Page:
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DrPaul
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Winglets and Raked Wingtips — A Couple of Questions

Fri Aug 30, 2019 2:38 pm

Most airliners these days have either winglets or raked wingtips. I have a couple of questions. Why are they a relatively recent innovation, and why were the benefits of fitting them not realised earlier on, when jet airliners were first introduced in the 1950s?
 
GalaxyFlyer
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Re: Winglets and Raked Wingtips — A Couple of Questions

Fri Aug 30, 2019 3:04 pm

Aviation’s conservatism. The idea dates back to the earliest days of flight. Then, in the 70’s, Richard Whitcomb at NASA started experimenting with them. Fuel efficiency was a driver post-73.

https://en.m.wikipedia.org/wiki/Wingtip_device
 
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DocLightning
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Re: Winglets and Raked Wingtips — A Couple of Questions

Sat Aug 31, 2019 5:28 am

In addition to what GalaxyFlyer said, the benefits of these devices are relatively modest, in the range of 5%. So it took a fair amount of research (time) to develop wingtip devices that would maximize benefit while minimizing weight and additional drag. Keep in mind that these devices increase the lift on the outboard section of the wing, so spar strengthening (ads weight) is necessary. Sharp turns between the wing and a nonplanar winglet (like the 744 winglet) cause interference vortices (drag) and all of these devices increase overall wetted area. So careful design was necessary to minimize the added weight and drag while maximizing the additional lift.
-Doc Lightning-

"The sky calls to us. If we do not destroy ourselves, we will one day venture to the stars."
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WIederling
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Re: Winglets and Raked Wingtips — A Couple of Questions

Sat Aug 31, 2019 11:49 am

GalaxyFlyer wrote:
Aviation’s conservatism. The idea dates back to the earliest days of flight. Then, in the 70’s, Richard Whitcomb at NASA started experimenting with them. Fuel efficiency was a driver post-73.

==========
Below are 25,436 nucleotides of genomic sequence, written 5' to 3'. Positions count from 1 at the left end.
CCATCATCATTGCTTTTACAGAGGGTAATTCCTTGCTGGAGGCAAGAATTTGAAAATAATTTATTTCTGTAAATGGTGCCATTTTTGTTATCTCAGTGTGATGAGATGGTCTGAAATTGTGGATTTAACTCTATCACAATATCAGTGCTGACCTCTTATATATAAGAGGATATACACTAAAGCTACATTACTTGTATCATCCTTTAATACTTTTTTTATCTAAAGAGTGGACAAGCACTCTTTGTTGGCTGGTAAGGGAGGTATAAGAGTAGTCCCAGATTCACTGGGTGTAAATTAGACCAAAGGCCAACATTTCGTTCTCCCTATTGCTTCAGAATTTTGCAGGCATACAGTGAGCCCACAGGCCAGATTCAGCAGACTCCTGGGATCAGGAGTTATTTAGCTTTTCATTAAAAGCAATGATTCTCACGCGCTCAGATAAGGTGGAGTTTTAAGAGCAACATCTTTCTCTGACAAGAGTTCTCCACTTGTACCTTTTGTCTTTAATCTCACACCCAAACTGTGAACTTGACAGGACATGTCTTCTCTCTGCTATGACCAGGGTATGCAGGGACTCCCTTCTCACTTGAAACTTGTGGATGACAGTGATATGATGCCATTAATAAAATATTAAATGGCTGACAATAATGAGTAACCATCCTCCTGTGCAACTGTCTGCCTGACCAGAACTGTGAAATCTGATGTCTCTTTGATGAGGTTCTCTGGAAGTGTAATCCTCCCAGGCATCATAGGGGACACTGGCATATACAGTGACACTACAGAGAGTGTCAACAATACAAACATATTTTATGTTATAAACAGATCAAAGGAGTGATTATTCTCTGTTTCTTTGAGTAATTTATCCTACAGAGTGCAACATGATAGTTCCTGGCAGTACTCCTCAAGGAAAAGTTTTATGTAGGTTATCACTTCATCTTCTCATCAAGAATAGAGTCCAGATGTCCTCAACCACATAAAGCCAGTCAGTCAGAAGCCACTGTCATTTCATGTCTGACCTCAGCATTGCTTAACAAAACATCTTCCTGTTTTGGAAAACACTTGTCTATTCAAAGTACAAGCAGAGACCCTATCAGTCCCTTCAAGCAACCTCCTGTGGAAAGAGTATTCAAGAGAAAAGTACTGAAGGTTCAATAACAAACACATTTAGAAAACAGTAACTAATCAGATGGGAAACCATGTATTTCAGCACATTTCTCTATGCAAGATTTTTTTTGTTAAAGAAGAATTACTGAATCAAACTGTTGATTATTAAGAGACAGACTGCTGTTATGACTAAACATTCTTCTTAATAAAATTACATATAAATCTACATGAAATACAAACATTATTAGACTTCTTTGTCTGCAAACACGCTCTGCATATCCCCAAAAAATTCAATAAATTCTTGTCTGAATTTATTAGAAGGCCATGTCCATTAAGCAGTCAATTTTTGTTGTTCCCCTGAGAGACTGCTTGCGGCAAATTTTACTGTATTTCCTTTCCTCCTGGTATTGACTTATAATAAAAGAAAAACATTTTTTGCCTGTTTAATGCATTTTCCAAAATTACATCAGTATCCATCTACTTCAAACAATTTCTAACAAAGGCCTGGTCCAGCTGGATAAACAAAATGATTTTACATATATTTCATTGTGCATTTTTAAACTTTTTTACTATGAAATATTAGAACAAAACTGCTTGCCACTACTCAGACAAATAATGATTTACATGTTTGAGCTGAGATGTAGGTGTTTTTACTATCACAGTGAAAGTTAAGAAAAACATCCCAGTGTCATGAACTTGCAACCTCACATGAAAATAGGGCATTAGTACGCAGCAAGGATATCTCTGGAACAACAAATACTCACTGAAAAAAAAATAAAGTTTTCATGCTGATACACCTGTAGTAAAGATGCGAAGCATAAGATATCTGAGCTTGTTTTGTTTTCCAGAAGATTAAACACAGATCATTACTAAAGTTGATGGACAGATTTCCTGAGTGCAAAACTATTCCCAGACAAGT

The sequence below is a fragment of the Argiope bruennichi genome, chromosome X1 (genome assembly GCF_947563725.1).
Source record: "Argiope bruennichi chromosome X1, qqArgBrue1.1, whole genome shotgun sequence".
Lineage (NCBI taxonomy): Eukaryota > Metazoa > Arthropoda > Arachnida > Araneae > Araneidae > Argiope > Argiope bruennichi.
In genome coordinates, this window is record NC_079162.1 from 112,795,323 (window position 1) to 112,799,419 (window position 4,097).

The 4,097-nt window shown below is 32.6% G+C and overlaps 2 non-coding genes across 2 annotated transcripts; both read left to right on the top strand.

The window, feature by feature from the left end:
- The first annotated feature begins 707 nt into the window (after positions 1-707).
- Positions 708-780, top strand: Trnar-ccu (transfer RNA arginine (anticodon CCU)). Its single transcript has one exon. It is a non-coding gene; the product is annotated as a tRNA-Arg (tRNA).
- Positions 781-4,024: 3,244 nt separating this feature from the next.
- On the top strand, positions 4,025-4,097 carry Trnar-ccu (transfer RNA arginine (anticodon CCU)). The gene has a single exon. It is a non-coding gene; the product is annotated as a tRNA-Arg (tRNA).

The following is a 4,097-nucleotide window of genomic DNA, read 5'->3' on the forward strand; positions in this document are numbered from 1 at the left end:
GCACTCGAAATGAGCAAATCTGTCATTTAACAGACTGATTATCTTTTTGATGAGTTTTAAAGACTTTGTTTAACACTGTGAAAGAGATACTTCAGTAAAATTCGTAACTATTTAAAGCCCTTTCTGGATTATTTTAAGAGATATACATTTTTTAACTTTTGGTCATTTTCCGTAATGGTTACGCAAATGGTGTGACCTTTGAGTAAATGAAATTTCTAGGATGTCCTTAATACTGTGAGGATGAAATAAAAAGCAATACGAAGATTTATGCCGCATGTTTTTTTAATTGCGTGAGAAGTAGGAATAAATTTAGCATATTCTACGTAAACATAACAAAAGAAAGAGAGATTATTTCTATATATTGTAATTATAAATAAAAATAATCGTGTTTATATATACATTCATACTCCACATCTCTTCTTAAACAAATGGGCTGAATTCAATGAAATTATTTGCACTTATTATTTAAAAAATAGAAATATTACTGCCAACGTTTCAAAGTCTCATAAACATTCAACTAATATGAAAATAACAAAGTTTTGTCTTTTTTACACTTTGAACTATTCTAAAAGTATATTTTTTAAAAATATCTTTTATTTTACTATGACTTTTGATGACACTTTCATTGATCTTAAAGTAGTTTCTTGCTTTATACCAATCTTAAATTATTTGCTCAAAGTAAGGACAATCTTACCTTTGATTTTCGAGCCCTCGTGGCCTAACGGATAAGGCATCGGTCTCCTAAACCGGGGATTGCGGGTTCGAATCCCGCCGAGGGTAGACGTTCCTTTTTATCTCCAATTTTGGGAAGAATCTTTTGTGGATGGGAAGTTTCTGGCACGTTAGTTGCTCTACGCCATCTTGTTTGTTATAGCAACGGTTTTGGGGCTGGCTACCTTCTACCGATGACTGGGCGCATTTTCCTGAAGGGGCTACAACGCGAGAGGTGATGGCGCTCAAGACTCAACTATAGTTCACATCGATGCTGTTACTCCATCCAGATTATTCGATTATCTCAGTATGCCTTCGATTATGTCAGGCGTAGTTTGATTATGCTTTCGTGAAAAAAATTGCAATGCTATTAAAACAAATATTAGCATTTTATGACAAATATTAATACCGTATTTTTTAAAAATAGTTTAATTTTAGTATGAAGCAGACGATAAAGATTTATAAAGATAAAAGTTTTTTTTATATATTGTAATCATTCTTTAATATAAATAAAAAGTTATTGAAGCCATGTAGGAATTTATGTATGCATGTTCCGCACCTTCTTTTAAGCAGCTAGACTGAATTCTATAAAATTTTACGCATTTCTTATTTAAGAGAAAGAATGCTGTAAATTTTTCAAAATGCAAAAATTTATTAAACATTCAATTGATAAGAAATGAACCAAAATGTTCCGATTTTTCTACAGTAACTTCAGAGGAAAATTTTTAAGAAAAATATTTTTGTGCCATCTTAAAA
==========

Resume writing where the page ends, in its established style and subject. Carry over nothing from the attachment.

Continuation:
https://en.m.wikipedia.org/wiki/Wingtip_device


Henschelohren :-)
then you have the Let L-13 Blanik and PZL-101 Gawron
Wingtip tanks / shock bodies go in a comparable direction.

Hoerner Tips
Dr. Sighard F. Hoerner, his work straddles WWII and the post WWII time
Murphy is an optimist
 
GalaxyFlyer
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Re: Winglets and Raked Wingtips — A Couple of Questions

Sat Aug 31, 2019 1:56 pm

Yes, Hoerner wingtips were used in Part 23 planes long before winglets were tested and used on jets. The Lear 28 Longhorn was possibly the first Part 25 design.

GF
 
BravoOne
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Re: Winglets and Raked Wingtips — A Couple of Questions

Sat Aug 31, 2019 2:12 pm

It's interesting to note that Delta put winglets on one of their 727-200's and ran it for almost a year as I recall. They decided not to move forward and do the entire fleet as there were concern' that later in the life of the airplane there might be some structural issues passed on the downstream owners and thus legal exposure.
 
GalaxyFlyer
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Re: Winglets and Raked Wingtips — A Couple of Questions

Sat Aug 31, 2019 2:21 pm

Yes, the structure can be a factor. For example, the less vertical winglets on CL350 can’t be used on CL600 series for structure reasons.
 
WIederling
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Re: Winglets and Raked Wingtips — A Couple of Questions

Sat Aug 31, 2019 4:34 pm

GalaxyFlyer wrote:
Aviation’s conservatism.


no strong interest. Design was dominated by keeping the things in the air.
Fuel was a mass/volume limited resource, not money limited. :-)
Murphy is an optimist
 
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DrPaul
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Re: Winglets and Raked Wingtips — A Couple of Questions

Sun Sep 15, 2019 3:47 pm

Thanks for the replies.